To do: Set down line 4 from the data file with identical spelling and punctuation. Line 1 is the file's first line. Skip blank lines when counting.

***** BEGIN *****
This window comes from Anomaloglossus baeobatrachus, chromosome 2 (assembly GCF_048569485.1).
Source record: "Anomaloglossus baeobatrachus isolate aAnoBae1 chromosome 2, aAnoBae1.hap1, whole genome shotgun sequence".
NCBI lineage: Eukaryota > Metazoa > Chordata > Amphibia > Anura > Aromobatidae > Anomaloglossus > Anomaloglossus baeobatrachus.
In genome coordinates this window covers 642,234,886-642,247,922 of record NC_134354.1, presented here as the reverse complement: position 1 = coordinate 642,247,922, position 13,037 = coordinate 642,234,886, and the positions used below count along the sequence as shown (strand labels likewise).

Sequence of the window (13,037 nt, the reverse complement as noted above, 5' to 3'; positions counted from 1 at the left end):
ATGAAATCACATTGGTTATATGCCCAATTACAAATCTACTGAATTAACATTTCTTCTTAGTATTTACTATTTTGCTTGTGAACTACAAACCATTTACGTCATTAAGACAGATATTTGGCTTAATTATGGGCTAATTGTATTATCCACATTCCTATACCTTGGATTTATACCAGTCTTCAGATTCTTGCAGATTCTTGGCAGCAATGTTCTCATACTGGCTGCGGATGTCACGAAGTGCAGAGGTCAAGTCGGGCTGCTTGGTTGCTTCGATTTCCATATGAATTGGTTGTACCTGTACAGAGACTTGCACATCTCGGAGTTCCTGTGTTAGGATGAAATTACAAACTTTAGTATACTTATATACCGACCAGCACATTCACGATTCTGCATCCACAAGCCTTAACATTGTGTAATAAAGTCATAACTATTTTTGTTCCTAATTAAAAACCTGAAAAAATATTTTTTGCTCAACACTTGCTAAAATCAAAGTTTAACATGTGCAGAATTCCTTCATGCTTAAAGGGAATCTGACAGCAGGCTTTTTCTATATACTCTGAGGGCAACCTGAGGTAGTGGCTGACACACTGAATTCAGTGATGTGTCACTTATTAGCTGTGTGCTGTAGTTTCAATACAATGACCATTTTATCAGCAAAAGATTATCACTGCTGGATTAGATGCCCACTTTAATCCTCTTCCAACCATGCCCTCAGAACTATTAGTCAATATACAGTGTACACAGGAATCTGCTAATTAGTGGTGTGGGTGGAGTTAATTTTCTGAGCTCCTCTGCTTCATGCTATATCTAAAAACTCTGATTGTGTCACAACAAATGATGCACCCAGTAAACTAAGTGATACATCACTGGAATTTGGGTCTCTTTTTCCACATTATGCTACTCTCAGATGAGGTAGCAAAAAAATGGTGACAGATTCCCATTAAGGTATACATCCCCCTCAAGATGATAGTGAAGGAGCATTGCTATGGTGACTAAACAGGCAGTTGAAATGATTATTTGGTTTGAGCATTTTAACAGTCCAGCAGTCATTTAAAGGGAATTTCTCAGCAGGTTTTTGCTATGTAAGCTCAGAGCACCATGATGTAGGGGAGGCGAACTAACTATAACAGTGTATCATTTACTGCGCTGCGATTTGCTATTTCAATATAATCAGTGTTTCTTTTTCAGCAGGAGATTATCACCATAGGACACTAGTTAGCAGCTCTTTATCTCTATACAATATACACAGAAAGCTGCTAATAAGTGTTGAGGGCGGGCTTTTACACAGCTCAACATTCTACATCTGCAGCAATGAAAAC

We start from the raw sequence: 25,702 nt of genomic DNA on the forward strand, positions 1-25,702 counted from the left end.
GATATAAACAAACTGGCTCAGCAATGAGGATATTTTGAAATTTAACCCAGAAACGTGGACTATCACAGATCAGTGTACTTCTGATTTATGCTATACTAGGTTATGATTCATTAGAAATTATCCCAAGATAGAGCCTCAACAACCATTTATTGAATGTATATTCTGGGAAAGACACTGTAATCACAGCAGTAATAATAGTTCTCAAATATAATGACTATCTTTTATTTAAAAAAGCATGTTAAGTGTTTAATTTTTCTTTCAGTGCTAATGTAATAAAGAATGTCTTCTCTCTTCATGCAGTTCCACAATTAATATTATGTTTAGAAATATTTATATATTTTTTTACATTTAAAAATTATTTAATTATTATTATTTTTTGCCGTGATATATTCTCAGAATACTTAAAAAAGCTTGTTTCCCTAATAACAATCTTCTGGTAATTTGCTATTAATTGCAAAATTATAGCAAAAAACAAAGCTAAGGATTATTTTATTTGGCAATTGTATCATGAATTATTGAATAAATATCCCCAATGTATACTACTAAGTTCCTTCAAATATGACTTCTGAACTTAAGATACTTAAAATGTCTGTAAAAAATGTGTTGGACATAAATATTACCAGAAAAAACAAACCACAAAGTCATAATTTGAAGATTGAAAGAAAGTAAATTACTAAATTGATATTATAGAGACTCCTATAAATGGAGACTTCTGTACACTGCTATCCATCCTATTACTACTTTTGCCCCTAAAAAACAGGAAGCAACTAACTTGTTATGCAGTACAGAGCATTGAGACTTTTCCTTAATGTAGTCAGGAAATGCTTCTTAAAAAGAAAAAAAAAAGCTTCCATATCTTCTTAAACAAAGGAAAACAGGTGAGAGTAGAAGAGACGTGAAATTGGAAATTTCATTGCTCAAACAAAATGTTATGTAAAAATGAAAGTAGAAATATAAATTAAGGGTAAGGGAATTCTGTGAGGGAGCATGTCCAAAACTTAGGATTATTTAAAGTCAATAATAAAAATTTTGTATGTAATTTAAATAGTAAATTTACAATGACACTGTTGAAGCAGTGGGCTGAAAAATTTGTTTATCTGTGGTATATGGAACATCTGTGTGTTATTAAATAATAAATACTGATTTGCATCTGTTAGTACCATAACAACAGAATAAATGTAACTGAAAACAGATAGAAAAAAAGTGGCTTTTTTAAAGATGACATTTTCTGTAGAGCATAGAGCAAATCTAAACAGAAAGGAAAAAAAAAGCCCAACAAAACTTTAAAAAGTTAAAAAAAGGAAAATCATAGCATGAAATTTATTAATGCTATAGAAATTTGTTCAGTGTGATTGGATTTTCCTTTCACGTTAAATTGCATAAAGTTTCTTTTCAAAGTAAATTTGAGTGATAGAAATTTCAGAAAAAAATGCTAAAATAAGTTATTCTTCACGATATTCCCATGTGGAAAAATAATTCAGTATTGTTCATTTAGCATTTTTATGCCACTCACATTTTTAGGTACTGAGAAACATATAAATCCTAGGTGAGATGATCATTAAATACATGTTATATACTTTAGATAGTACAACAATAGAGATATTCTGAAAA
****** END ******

In genome coordinates this window covers 642,234,886-642,247,922 of record NC_134354.1, presented here as the reverse complement: position 1 = coordinate 642,247,922, position 13,037 = coordinate 642,234,886, and the positions used below count along the sequence as shown (strand labels likewise).